market where eventually, economies of scale will help decrease initial costs. Initial projects canthen be used to establish financial and environmental performance records.Standards and IncentivesOnce a municipality decides that rooftop gardens can play an important role in their urbanplanning goals, they need to set standards to ensure specific objectives are met. Based onmeeting the standards set by the municipality, developers can be offered incentives such asexpedited permits for green projects and density bonusing. Combined with monetary assistancein the form of tax incentives, fee rebates, or grants, investment in green roofs can become moreattractive. Partnerships between non-profit organizations, private companies, and governmentcan improve the financial viability of a project while meeting the individual goals of each partner.Using Peterborough as an example, rooftop gardens have the potential to be used as a strategyto relieve storm water peaks and prevent flooding during intense rain events. In this case, for adeveloper to qualify for an incentive or rebate, the municipality may require that the rooftopgarden be sized to cover a specified percentage of the roof, have a minimum depth of plantingmedium, and be located in an area of concern. Cities also need to establish a method ofensuring that once constructed, rooftop gardens are maintained to a set standard.Introducing the Concept of Rooftop Gardens to Cities and Urban PlannersThe promotion of technological innovation within the auspices of urban planning can originatefrom a variety of sources. Champions of new ideas come from all walks of life. Rooftop gardenshave been introduced to municipalities and stakeholders by non-profit organizations, civilservants, students and educators, business and community leaders, and ecologically mindedcitizens. For more information on rooftop gardens and associated policy, please visit GreenRoofs for Healthy Cities at www.greenroofs.org or check out the following links and resources.“It was the architect’s vision to blend the rooftop garden into the natural surroundings of the Trent campus,” statesAimee Blyth. Aimee is currently responsible for maintenance of the garden while completing her Masters in CanadianStudies, focusing on local markets and small-scale agriculture.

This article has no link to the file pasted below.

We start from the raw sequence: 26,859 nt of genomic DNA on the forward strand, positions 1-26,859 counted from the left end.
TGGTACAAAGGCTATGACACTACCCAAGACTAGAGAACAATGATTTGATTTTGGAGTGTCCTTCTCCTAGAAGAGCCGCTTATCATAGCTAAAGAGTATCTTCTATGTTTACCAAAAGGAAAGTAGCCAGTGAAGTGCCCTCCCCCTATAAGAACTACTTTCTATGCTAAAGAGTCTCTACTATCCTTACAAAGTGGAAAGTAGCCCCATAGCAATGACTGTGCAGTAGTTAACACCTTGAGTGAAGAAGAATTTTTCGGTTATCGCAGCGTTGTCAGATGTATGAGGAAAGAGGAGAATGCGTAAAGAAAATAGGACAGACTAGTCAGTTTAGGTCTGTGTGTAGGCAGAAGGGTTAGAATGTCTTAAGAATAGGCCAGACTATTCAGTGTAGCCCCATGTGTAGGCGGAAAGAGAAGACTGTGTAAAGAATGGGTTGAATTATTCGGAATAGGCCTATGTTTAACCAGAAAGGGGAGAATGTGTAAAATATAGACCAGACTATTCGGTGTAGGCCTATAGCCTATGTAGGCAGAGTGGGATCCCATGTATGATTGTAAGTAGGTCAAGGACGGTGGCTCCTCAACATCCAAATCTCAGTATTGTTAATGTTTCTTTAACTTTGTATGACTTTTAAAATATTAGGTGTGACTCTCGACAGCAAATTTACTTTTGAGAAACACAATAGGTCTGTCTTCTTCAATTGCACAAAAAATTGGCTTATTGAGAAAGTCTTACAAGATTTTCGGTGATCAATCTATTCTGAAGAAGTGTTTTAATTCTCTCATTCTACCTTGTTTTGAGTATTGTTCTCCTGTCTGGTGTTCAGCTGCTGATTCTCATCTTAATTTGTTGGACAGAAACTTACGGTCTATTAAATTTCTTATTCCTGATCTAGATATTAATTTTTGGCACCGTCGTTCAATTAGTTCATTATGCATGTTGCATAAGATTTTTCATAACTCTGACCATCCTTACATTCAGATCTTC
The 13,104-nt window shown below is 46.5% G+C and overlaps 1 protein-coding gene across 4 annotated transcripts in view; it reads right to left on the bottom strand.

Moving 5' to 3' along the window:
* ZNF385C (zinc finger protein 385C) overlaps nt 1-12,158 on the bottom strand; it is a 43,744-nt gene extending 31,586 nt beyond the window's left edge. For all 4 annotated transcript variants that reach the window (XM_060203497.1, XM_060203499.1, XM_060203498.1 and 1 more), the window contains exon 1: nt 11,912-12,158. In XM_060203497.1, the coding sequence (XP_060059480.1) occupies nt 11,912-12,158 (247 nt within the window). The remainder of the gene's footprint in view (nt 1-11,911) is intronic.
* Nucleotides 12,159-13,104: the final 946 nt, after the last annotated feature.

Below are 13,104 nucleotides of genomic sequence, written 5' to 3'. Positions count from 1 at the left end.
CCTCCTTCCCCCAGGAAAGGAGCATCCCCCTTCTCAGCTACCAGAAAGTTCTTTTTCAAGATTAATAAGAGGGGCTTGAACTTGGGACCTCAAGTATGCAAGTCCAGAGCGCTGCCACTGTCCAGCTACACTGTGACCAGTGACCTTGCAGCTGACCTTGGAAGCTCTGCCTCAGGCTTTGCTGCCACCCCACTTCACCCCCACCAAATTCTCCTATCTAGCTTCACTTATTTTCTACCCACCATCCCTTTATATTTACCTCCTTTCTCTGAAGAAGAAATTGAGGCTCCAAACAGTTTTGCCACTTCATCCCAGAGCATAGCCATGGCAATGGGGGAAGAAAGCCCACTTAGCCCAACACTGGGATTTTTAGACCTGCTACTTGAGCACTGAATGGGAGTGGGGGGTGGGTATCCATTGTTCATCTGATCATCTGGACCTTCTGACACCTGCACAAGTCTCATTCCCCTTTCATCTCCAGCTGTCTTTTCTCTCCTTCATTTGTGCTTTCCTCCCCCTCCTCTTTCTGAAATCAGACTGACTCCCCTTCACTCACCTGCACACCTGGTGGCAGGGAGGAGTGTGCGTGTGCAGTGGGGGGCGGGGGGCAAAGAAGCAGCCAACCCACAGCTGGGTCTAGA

LinksCentre for the Advancement of Green Roof Technology: http://commons.bcit.ca/greenroof/City of Toronto: www.toronto.ca/greenroofs/Research Papers:Comparative environmental life cycle assessment of green roofs.Lisa Kosareo and Robert Ries.Building and Environment 42 (2007) 2606-2613. Available online at: get it! Trent.Evaluating Rooftop and Vertical Gardens as an Adaptation Strategy for Urban Areas.Brad Bass; Bas BaskaranNRC-IRC-46737 (October 14, 2003) http://irc.nrc-cnrc.gc.ca/ircpubsGreen Roof Policy Development Workshop: Participants’ ManualAvailable as a resource item in the Kawartha World Issues Centre located at Trent University(East Bank) in the Environmental Sciences Building, Room B101Volunteer Opportunities or Tours of the Trent University Rooftop Garden:Contact Aimee Blyth at: email@example.com